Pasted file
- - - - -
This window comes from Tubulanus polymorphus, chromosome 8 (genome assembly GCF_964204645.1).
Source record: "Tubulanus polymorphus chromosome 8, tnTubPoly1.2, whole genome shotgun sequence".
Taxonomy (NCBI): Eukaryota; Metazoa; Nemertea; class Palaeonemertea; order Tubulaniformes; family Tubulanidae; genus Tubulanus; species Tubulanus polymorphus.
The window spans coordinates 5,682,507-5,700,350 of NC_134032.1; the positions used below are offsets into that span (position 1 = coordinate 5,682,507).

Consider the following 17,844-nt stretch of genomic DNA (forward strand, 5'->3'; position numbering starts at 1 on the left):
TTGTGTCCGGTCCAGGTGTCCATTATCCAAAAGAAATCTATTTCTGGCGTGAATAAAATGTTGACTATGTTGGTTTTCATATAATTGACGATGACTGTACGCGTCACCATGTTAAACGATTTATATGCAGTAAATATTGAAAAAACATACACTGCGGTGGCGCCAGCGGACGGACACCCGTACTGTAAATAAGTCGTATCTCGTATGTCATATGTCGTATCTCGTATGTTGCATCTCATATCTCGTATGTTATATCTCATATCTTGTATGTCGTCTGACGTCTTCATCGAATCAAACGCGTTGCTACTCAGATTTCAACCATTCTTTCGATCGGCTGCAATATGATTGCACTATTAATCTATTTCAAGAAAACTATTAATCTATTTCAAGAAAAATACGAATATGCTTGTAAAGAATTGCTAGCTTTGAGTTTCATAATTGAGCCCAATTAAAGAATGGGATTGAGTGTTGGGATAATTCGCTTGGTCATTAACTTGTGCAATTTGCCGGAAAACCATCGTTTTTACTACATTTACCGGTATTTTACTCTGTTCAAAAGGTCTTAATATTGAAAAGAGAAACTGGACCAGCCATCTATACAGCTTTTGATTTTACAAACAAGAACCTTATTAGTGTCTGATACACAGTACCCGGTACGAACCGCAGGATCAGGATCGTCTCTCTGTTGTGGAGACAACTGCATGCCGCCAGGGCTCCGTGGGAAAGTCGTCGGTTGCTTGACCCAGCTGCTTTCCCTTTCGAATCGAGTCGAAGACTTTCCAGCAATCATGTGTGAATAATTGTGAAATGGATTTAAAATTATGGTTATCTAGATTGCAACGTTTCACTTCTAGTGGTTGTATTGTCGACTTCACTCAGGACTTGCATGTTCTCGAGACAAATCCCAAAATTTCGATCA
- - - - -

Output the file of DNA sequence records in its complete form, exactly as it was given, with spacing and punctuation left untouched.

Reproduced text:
This window comes from Tubulanus polymorphus, chromosome 8 (genome assembly GCF_964204645.1).
Source record: "Tubulanus polymorphus chromosome 8, tnTubPoly1.2, whole genome shotgun sequence".
Taxonomy (NCBI): Eukaryota; Metazoa; Nemertea; class Palaeonemertea; order Tubulaniformes; family Tubulanidae; genus Tubulanus; species Tubulanus polymorphus.
The window spans coordinates 5,682,507-5,700,350 of NC_134032.1; the positions used below are offsets into that span (position 1 = coordinate 5,682,507).

Consider the following 17,844-nt stretch of genomic DNA (forward strand, 5'->3'; position numbering starts at 1 on the left):
TTGTGTCCGGTCCAGGTGTCCATTATCCAAAAGAAATCTATTTCTGGCGTGAATAAAATGTTGACTATGTTGGTTTTCATATAATTGACGATGACTGTACGCGTCACCATGTTAAACGATTTATATGCAGTAAATATTGAAAAAACATACACTGCGGTGGCGCCAGCGGACGGACACCCGTACTGTAAATAAGTCGTATCTCGTATGTCATATGTCGTATCTCGTATGTTGCATCTCATATCTCGTATGTTATATCTCATATCTTGTATGTCGTCTGACGTCTTCATCGAATCAAACGCGTTGCTACTCAGATTTCAACCATTCTTTCGATCGGCTGCAATATGATTGCACTATTAATCTATTTCAAGAAAACTATTAATCTATTTCAAGAAAAATACGAATATGCTTGTAAAGAATTGCTAGCTTTGAGTTTCATAATTGAGCCCAATTAAAGAATGGGATTGAGTGTTGGGATAATTCGCTTGGTCATTAACTTGTGCAATTTGCCGGAAAACCATCGTTTTTACTACATTTACCGGTATTTTACTCTGTTCAAAAGGTCTTAATATTGAAAAGAGAAACTGGACCAGCCATCTATACAGCTTTTGATTTTACAAACAAGAACCTTATTAGTGTCTGATACACAGTACCCGGTACGAACCGCAGGATCAGGATCGTCTCTCTGTTGTGGAGACAACTGCATGCCGCCAGGGCTCCGTGGGAAAGTCGTCGGTTGCTTGACCCAGCTGCTTTCCCTTTCGAATCGAGTCGAAGACTTTCCAGCAATCATGTGTGAATAATTGTGAAATGGATTTAAAATTATGGTTATCTAGATTGCAACGTTTCACTTCTAGTGGTTGTATTGTCGACTTCACTCAGGACTTGCATGTTCTCGAGACAAATCCCAAAATTTCGATCA